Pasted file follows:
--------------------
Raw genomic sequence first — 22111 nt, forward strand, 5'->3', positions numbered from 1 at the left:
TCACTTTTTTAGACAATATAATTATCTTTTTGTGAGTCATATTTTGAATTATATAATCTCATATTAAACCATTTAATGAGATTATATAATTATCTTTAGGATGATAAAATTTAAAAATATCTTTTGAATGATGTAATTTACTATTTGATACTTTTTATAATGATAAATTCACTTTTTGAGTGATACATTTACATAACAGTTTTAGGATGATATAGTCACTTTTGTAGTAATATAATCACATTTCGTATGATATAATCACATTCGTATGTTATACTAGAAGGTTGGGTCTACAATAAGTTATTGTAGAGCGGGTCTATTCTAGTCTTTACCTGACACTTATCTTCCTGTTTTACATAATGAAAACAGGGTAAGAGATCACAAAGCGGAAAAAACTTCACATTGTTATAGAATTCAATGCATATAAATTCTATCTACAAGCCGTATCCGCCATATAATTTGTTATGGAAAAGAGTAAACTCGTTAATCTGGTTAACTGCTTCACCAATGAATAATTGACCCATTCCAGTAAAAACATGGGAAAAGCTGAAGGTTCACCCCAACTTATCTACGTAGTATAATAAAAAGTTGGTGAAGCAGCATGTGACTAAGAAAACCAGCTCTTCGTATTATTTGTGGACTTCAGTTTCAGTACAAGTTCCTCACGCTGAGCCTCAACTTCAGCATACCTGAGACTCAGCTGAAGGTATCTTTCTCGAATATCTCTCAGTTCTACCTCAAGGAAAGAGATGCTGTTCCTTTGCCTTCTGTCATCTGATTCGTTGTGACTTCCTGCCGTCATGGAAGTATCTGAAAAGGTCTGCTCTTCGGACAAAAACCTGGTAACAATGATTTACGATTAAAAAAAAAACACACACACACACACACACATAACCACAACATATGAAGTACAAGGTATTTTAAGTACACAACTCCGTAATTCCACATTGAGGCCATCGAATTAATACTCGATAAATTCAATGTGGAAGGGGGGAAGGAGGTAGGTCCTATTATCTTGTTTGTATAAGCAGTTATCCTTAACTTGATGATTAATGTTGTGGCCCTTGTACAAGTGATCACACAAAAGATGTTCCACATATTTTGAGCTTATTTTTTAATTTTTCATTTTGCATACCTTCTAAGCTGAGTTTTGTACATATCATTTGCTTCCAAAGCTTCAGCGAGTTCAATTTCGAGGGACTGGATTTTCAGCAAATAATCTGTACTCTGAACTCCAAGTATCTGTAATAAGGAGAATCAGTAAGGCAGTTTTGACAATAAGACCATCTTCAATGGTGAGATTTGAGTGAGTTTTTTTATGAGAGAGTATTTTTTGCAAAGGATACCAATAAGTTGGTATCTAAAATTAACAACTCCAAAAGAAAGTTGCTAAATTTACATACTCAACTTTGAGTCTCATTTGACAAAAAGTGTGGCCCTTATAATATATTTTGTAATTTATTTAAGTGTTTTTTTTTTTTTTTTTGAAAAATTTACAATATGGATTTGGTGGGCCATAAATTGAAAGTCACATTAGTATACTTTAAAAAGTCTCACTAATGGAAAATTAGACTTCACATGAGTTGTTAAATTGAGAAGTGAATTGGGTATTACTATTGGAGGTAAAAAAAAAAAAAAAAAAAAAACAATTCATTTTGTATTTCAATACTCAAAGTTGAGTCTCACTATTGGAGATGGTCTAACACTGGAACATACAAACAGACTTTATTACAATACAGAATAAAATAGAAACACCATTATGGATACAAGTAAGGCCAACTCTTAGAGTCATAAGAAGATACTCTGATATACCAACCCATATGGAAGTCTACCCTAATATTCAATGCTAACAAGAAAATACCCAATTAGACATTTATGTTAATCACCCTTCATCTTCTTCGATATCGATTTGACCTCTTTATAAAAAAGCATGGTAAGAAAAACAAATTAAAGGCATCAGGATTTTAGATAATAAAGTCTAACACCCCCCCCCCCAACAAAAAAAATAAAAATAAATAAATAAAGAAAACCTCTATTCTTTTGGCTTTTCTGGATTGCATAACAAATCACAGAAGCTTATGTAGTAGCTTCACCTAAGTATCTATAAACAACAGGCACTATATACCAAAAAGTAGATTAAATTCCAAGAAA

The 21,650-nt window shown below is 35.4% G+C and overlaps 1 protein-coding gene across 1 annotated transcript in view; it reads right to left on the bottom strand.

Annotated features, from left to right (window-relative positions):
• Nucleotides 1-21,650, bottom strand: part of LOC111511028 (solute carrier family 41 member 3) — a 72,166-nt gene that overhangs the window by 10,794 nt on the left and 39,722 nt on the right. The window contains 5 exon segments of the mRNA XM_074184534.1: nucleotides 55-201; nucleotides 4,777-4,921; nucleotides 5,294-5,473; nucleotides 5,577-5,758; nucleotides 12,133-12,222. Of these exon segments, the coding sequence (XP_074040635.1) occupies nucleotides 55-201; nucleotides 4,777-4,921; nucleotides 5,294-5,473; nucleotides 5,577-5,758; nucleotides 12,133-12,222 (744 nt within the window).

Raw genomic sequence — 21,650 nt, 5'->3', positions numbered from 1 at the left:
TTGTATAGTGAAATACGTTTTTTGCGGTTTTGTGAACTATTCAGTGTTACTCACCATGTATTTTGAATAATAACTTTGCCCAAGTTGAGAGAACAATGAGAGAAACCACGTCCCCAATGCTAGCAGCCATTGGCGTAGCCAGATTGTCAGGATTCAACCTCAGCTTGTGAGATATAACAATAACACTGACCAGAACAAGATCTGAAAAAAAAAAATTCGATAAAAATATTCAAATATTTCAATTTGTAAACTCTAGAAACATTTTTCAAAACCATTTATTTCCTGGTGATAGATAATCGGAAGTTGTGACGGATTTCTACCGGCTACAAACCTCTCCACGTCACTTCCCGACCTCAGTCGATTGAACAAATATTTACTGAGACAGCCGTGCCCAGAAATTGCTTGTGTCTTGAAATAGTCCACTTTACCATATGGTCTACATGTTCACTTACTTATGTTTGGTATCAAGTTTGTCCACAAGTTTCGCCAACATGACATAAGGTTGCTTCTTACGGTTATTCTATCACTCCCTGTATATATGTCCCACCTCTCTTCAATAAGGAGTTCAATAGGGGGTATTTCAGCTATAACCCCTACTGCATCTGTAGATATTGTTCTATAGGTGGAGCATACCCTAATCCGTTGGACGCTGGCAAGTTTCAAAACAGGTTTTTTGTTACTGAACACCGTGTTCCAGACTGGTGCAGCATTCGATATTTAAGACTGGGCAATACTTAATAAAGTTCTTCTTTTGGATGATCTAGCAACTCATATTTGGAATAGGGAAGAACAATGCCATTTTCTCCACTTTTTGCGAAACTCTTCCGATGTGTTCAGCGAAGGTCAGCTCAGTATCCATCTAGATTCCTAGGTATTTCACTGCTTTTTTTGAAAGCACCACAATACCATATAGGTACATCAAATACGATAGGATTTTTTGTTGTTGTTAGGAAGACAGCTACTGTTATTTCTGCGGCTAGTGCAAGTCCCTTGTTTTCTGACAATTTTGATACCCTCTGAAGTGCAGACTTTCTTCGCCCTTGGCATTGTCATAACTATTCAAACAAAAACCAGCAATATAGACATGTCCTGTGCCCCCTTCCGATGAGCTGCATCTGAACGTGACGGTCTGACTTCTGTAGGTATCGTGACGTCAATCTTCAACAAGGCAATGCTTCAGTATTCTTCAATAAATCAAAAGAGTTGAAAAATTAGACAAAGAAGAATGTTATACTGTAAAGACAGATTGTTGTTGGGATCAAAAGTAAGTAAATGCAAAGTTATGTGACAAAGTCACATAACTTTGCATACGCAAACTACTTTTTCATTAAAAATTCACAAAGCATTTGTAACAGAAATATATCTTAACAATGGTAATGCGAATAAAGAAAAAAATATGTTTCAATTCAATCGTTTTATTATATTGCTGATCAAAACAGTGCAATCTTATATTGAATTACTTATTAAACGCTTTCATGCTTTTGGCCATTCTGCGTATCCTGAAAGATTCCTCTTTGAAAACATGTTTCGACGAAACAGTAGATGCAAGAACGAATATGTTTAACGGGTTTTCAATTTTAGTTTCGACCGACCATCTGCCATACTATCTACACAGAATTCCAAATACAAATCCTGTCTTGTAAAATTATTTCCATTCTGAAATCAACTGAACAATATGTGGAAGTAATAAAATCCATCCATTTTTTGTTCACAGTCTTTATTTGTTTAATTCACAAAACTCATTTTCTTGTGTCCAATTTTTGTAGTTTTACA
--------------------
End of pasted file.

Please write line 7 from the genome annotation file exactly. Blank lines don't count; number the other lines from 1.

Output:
TTGTATAGTGAAATACGTTTTTTGCGGTTTTGTGAACTATTCAGTGTTACTCACCATGTATTTTGAATAATAACTTTGCCCAAGTTGAGAGAACAATGAGAGAAACCACGTCCCCAATGCTAGCAGCCATTGGCGTAGCCAGATTGTCAGGATTCAACCTCAGCTTGTGAGATATAACAATAACACTGACCAGAACAAGATCTGAAAAAAAAAAATTCGATAAAAATATTCAAATATTTCAATTTGTAAACTCTAGAAACATTTTTCAAAACCATTTATTTCCTGGTGATAGATAATCGGAAGTTGTGACGGATTTCTACCGGCTACAAACCTCTCCACGTCACTTCCCGACCTCAGTCGATTGAACAAATATTTACTGAGACAGCCGTGCCCAGAAATTGCTTGTGTCTTGAAATAGTCCACTTTACCATATGGTCTACATGTTCACTTACTTATGTTTGGTATCAAGTTTGTCCACAAGTTTCGCCAACATGACATAAGGTTGCTTCTTACGGTTATTCTATCACTCCCTGTATATATGTCCCACCTCTCTTCAATAAGGAGTTCAATAGGGGGTATTTCAGCTATAACCCCTACTGCATCTGTAGATATTGTTCTATAGGTGGAGCATACCCTAATCCGTTGGACGCTGGCAAGTTTCAAAACAGGTTTTTTGTTACTGAACACCGTGTTCCAGACTGGTGCAGCATTCGATATTTAAGACTGGGCAATACTTAATAAAGTTCTTCTTTTGGATGATCTAGCAACTCATATTTGGAATAGGGAAGAACAATGCCATTTTCTCCACTTTTTGCGAAACTCTTCCGATGTGTTCAGCGAAGGTCAGCTCAGTATCCATCTAGATTCCTAGGTATTTCACTGCTTTTTTTGAAAGCACCACAATACCATATAGGTACATCAAATACGATAGGATTTTTTGTTGTTGTTAGGAAGACAGCTACTGTTATTTCTGCGGCTAGTGCAAGTCCCTTGTTTTCTGACAATTTTGATACCCTCTGAAGTGCAGACTTTCTTCGCCCTTGGCATTGTCATAACTATTCAAACAAAAACCAGCAATATAGACATGTCCTGTGCCCCCTTCCGATGAGCTGCATCTGAACGTGACGGTCTGACTTCTGTAGGTATCGTGACGTCAATCTTCAACAAGGCAATGCTTCAGTATTCTTCAATAAATCAAAAGAGTTGAAAAATTAGACAAAGAAGAATGTTATACTGTAAAGACAGATTGTTGTTGGGATCAAAAGTAAGTAAATGCAAAGTTATGTGACAAAGTCACATAACTTTGCATACGCAAACTACTTTTTCATTAAAAATTCACAAAGCATTTGTAACAGAAATATATCTTAACAATGGTAATGCGAATAAAGAAAAAAATATGTTTCAATTCAATCGTTTTATTATATTGCTGATCAAAACAGTGCAATCTTATATTGAATTACTTATTAAACGCTTTCATGCTTTTGGCCATTCTGCGTATCCTGAAAGATTCCTCTTTGAAAACATGTTTCGACGAAACAGTAGATGCAAGAACGAATATGTTTAACGGGTTTTCAATTTTAGTTTCGACCGACCATCTGCCATACTATCTACACAGAATTCCAAATACAAATCCTGTCTTGTAAAATTATTTCCATTCTGAAATCAACTGAACAATATGTGGAAGTAATAAAATCCATCCATTTTTTGTTCACAGTCTTTATTTGTTTAATTCACAAAACTCATTTTCTTGTGTCCAATTTTTGTAGTTTTACA